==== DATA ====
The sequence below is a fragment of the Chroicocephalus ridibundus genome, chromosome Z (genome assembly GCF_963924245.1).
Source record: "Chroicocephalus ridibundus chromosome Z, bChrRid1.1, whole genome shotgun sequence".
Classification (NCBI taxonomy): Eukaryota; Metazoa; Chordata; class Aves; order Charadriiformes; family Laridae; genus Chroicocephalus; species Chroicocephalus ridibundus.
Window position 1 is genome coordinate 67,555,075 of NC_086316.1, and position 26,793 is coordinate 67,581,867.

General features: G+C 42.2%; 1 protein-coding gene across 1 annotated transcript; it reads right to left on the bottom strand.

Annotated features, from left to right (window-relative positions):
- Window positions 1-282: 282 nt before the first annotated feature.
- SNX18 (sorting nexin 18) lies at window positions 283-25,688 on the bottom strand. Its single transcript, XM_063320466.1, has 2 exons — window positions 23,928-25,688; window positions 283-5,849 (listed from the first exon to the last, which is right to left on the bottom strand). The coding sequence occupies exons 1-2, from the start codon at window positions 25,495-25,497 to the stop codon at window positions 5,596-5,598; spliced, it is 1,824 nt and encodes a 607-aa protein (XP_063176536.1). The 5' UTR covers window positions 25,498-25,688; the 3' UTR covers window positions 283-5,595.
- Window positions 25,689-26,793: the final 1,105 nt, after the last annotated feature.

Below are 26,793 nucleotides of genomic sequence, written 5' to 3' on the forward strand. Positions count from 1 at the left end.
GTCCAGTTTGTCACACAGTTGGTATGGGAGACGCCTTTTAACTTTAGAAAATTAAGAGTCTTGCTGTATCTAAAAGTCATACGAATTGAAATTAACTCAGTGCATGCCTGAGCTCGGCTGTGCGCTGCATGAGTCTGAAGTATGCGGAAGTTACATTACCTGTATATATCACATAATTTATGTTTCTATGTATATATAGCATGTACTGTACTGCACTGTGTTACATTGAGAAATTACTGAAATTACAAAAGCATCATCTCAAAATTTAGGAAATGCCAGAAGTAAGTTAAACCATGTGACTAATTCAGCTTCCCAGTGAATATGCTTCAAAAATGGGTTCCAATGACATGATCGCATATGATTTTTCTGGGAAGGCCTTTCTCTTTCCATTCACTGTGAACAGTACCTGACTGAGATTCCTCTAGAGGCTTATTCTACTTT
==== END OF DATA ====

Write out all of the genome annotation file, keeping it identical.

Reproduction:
The sequence below is a fragment of the Chroicocephalus ridibundus genome, chromosome Z (genome assembly GCF_963924245.1).
Source record: "Chroicocephalus ridibundus chromosome Z, bChrRid1.1, whole genome shotgun sequence".
Classification (NCBI taxonomy): Eukaryota; Metazoa; Chordata; class Aves; order Charadriiformes; family Laridae; genus Chroicocephalus; species Chroicocephalus ridibundus.
Window position 1 is genome coordinate 67,555,075 of NC_086316.1, and position 26,793 is coordinate 67,581,867.

General features: G+C 42.2%; 1 protein-coding gene across 1 annotated transcript; it reads right to left on the bottom strand.

Annotated features, from left to right (window-relative positions):
- Window positions 1-282: 282 nt before the first annotated feature.
- SNX18 (sorting nexin 18) lies at window positions 283-25,688 on the bottom strand. Its single transcript, XM_063320466.1, has 2 exons — window positions 23,928-25,688; window positions 283-5,849 (listed from the first exon to the last, which is right to left on the bottom strand). The coding sequence occupies exons 1-2, from the start codon at window positions 25,495-25,497 to the stop codon at window positions 5,596-5,598; spliced, it is 1,824 nt and encodes a 607-aa protein (XP_063176536.1). The 5' UTR covers window positions 25,498-25,688; the 3' UTR covers window positions 283-5,595.
- Window positions 25,689-26,793: the final 1,105 nt, after the last annotated feature.

Below are 26,793 nucleotides of genomic sequence, written 5' to 3' on the forward strand. Positions count from 1 at the left end.
GTCCAGTTTGTCACACAGTTGGTATGGGAGACGCCTTTTAACTTTAGAAAATTAAGAGTCTTGCTGTATCTAAAAGTCATACGAATTGAAATTAACTCAGTGCATGCCTGAGCTCGGCTGTGCGCTGCATGAGTCTGAAGTATGCGGAAGTTACATTACCTGTATATATCACATAATTTATGTTTCTATGTATATATAGCATGTACTGTACTGCACTGTGTTACATTGAGAAATTACTGAAATTACAAAAGCATCATCTCAAAATTTAGGAAATGCCAGAAGTAAGTTAAACCATGTGACTAATTCAGCTTCCCAGTGAATATGCTTCAAAAATGGGTTCCAATGACATGATCGCATATGATTTTTCTGGGAAGGCCTTTCTCTTTCCATTCACTGTGAACAGTACCTGACTGAGATTCCTCTAGAGGCTTATTCTACTTT